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Hydrogen Extraction Using Photocatalytic Composite Polymer Nanoparticles

Photocatalytic composite polymer nanoparticles have been used by researchers from Uppsala University to develop an eco-friendly method for extracting hydrogen for energy use from sunlight and water.

The polymer dots in the black solution (inset image) can absorb more light, and show better photocatalytic properties, than the single-component polymer dots in the colored solutions.
The polymer dots in the black solution (inset image) can absorb more light, and show better photocatalytic properties, than the single-component polymer dots in the colored solutions. Image Credit: P-Cat.

During laboratory tests, such 'polymer dots' exhibited promising stability and performance. The research has been reported in the Journal of the American Chemical Society.

Until now, meeting the future demand for sustainable energy has been a controversial question. One possible method is to use hydrogen, which can be synthesized from renewable resources: solar energy and water.

However, the process needs so-called photocatalysts. Conventionally, these have been made of metal-based materials that are usually toxic.

By contrast, a research group led by Haining Tian, Associate Professor (Docent) of Physical Chemistry at Uppsala University, has been making efforts to develop nano-sized organic photocatalysts. These 'polymer dots' are developed to be both economical and eco-friendly.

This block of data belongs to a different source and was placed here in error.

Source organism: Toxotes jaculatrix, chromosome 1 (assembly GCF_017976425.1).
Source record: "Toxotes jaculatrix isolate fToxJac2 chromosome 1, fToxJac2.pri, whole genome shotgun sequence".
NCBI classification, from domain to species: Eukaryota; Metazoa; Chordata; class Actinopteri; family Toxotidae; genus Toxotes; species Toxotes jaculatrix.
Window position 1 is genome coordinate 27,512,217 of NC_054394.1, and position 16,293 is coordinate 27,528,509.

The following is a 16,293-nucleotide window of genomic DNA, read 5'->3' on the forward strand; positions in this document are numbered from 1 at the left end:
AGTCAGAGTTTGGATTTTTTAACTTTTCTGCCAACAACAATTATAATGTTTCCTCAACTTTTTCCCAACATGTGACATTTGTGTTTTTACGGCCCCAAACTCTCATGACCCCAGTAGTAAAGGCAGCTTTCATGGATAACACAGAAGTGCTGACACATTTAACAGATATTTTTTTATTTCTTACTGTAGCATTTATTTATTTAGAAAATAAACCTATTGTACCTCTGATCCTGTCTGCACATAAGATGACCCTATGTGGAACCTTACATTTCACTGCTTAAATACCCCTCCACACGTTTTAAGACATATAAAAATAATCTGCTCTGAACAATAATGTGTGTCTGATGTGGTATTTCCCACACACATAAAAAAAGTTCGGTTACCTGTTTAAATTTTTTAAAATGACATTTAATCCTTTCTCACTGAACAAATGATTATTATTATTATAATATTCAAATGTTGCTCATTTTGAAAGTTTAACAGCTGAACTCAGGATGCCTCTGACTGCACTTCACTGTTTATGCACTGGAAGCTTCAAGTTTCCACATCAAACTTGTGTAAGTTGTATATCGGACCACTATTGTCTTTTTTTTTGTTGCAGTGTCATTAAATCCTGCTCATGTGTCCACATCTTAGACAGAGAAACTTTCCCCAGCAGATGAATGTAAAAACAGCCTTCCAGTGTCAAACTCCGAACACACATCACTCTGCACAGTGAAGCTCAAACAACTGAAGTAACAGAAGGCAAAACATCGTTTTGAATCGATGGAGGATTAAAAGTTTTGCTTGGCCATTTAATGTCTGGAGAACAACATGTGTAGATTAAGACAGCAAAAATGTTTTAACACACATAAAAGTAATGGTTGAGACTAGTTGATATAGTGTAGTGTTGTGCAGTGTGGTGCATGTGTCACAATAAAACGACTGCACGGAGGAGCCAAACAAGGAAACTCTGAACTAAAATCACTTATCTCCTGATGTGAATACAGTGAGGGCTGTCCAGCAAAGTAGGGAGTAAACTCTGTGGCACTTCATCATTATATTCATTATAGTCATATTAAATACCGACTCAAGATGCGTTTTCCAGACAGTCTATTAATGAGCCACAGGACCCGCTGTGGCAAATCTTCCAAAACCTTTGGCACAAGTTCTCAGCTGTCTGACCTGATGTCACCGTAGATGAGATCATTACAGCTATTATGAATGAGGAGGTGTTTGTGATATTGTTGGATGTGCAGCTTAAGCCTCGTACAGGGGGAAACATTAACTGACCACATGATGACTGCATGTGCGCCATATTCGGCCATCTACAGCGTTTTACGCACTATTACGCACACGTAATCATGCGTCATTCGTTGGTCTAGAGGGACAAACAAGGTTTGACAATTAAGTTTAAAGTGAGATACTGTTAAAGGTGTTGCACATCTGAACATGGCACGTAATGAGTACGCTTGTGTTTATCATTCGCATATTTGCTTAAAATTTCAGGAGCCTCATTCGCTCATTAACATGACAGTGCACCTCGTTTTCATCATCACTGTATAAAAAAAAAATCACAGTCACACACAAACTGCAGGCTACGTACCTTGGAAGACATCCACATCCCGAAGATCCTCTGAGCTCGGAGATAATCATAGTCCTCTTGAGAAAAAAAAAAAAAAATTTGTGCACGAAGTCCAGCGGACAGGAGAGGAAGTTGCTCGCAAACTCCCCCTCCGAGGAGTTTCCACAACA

As polymer dots (Pdots) are very small, they are distributed uniformly in water. In contrast to conventional photocatalysts, this offers a huge reaction surface, which implies that more light can be stored in the form of hydrogen gas.

Currently, the research group has developed a Pdot which contains three components. The particle has exhibited excellent stability and catalytic performance in the tests conducted.

Combining several components that absorb light at different wavelengths is the easiest way to create a system in which all the visible surfaces capture light. But getting these components to work well together in a photocatalytic system is challenging.

Haining Tian, Associate Professor (Docent) of Physical Chemistry, Uppsala University

The Pdot was Exposed to Light

To examine how well the different components perform jointly, Tian and his collaborators employed spectroscopic methods where the Pdot was exposed to light for a specific length of time. Thus, they could track how photochemical intermediates form and, under illumination, vanish.

It’s exciting to see that both ultrafast energy transfer and electron transfer take place in one particle, and that this helps the system to make use of the light and separate the charge for the catalytic process.

Aijie Liu, Study Lead Author and Postdoctoral Researcher, Department of Chemistry–Ångström Laboratory, Uppsala University

The team has successfully improved the system of triple-component polymer dots to catalyze the transformation of solar energy into hydrogen with an efficiency rate of 7% at 600 nm.

This is considerably better when compared to the 0.3% at 600 nm achieved by the researchers when they used Pdots that include only one component. One existing issue is that the photocatalysts tend to degrade prematurely, but currently the team could not find any evident degradation even after 120 hours of testing.

Journal Reference:

Liu, A., et al. (2021) Panchromatic Ternary Polymer Dots Involving Sub-Picosecond Energy and Charge Transfer for Efficient and Stable Photocatalytic Hydrogen Evolution. Journal of the American Chemical Society.


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